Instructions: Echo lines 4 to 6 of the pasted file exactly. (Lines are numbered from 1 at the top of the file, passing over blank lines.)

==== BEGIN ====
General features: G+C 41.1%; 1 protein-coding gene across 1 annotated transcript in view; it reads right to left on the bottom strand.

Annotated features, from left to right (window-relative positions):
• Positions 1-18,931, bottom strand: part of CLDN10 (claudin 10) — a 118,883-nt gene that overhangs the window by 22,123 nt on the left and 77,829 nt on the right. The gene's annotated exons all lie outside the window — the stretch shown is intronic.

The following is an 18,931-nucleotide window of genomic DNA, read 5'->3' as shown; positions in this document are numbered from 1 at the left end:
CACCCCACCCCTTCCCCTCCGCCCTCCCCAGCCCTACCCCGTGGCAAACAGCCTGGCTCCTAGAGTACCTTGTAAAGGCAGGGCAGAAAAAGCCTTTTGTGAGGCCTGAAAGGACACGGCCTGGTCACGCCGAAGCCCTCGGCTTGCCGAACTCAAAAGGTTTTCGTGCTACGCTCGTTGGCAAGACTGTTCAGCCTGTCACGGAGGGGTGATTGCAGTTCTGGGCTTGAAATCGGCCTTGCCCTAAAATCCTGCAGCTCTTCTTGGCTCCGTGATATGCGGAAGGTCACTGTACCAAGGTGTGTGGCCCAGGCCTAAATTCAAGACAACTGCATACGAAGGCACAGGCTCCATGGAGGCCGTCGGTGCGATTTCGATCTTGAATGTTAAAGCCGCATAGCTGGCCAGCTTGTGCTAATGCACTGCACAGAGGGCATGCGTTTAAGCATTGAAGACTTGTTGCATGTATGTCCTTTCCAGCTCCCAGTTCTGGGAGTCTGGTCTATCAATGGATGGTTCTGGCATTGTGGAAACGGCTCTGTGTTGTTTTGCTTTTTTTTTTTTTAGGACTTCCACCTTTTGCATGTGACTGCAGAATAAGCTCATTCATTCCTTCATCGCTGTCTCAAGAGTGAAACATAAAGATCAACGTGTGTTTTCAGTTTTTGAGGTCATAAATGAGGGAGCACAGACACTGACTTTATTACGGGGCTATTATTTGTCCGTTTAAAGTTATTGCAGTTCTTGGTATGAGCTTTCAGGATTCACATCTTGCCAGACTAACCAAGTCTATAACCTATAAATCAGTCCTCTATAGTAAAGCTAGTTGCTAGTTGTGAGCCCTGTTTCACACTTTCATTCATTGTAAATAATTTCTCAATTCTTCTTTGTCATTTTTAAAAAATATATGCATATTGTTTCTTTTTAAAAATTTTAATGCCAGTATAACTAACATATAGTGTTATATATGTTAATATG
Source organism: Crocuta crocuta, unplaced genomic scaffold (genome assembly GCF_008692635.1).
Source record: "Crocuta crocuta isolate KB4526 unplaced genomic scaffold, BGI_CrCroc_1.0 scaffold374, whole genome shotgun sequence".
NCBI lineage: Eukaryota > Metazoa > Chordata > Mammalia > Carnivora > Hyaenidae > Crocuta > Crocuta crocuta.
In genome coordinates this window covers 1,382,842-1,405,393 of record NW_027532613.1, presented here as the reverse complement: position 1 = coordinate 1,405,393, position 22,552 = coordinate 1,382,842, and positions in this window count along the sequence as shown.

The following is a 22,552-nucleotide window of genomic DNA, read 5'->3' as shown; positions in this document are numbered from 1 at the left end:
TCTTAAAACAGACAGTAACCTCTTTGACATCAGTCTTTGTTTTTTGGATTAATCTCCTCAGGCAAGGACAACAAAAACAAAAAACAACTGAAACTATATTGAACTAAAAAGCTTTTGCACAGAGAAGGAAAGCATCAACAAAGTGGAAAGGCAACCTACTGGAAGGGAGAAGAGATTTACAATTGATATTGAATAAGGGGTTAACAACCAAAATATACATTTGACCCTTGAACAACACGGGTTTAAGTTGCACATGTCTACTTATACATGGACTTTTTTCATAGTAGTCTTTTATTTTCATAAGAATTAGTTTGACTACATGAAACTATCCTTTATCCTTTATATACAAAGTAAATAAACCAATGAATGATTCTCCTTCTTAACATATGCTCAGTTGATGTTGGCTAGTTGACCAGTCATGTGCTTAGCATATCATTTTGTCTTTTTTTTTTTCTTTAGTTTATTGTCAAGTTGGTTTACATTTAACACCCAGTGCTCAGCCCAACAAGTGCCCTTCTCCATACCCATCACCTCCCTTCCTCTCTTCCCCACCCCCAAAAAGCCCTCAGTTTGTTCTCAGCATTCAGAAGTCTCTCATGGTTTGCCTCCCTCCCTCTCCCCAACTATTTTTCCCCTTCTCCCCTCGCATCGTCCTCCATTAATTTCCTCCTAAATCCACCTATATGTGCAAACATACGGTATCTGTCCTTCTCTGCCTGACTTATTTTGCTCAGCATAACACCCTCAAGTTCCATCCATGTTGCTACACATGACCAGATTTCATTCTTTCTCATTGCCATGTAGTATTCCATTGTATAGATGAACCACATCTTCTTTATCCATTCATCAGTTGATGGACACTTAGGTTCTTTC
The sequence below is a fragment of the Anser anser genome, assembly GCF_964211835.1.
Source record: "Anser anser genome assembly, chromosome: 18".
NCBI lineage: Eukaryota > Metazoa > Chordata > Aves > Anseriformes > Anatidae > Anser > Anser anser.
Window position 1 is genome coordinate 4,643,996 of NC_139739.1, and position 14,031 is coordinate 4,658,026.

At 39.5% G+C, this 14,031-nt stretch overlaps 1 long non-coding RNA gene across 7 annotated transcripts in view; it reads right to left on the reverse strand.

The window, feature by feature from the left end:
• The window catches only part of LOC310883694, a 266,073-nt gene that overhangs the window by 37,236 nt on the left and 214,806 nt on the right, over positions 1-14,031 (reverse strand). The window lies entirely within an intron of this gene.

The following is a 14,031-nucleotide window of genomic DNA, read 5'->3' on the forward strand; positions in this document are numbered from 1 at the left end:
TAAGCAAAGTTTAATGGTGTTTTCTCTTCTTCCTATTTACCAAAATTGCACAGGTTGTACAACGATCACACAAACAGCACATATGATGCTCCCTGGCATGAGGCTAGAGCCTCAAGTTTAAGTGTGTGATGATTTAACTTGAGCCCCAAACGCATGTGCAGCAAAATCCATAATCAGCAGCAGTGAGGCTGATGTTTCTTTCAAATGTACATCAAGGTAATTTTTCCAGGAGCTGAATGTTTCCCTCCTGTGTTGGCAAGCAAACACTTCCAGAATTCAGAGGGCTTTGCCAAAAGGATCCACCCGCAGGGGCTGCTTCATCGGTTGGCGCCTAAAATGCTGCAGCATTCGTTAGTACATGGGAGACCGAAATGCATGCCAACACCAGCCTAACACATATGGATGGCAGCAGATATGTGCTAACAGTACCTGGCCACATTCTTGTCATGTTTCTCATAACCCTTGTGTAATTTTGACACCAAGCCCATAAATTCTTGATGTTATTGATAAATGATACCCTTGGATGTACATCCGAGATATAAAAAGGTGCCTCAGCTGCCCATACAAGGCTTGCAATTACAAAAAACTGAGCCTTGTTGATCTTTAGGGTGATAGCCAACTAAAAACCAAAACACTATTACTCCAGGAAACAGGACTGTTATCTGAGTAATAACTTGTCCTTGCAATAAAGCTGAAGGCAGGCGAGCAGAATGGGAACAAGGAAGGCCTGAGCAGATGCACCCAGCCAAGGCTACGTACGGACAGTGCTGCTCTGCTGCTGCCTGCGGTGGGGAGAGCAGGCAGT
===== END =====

The following is an 18,931-nucleotide window of genomic DNA, read 5'->3' as shown; positions in this document are numbered from 1 at the left end:
CACCCCACCCCTTCCCCTCCGCCCTCCCCAGCCCTACCCCGTGGCAAACAGCCTGGCTCCTAGAGTACCTTGTAAAGGCAGGGCAGAAAAAGCCTTTTGTGAGGCCTGAAAGGACACGGCCTGGTCACGCCGAAGCCCTCGGCTTGCCGAACTCAAAAGGTTTTCGTGCTACGCTCGTTGGCAAGACTGTTCAGCCTGTCACGGAGGGGTGATTGCAGTTCTGGGCTTGAAATCGGCCTTGCCCTAAAATCCTGCAGCTCTTCTTGGCTCCGTGATATGCGGAAGGTCACTGTACCAAGGTGTGTGGCCCAGGCCTAAATTCAAGACAACTGCATACGAAGGCACAGGCTCCATGGAGGCCGTCGGTGCGATTTCGATCTTGAATGTTAAAGCCGCATAGCTGGCCAGCTTGTGCTAATGCACTGCACAGAGGGCATGCGTTTAAGCATTGAAGACTTGTTGCATGTATGTCCTTTCCAGCTCCCAGTTCTGGGAGTCTGGTCTATCAATGGATGGTTCTGGCATTGTGGAAACGGCTCTGTGTTGTTTTGCTTTTTTTTTTTTTAGGACTTCCACCTTTTGCATGTGACTGCAGAATAAGCTCATTCATTCCTTCATCGCTGTCTCAAGAGTGAAACATAAAGATCAACGTGTGTTTTCAGTTTTTGAGGTCATAAATGAGGGAGCACAGACACTGACTTTATTACGGGGCTATTATTTGTCCGTTTAAAGTTATTGCAGTTCTTGGTATGAGCTTTCAGGATTCACATCTTGCCAGACTAACCAAGTCTATAACCTATAAATCAGTCCTCTATAGTAAAGCTAGTTGCTAGTTGTGAGCCCTGTTTCACACTTTCATTCATTGTAAATAATTTCTCAATTCTTCTTTGTCATTTTTAAAAAATATATGCATATTGTTTCTTTTTAAAAATTTTAATGCCAGTATAACTAACATATAGTGTTATATATGTTAATATG
Source organism: Crocuta crocuta, unplaced genomic scaffold (genome assembly GCF_008692635.1).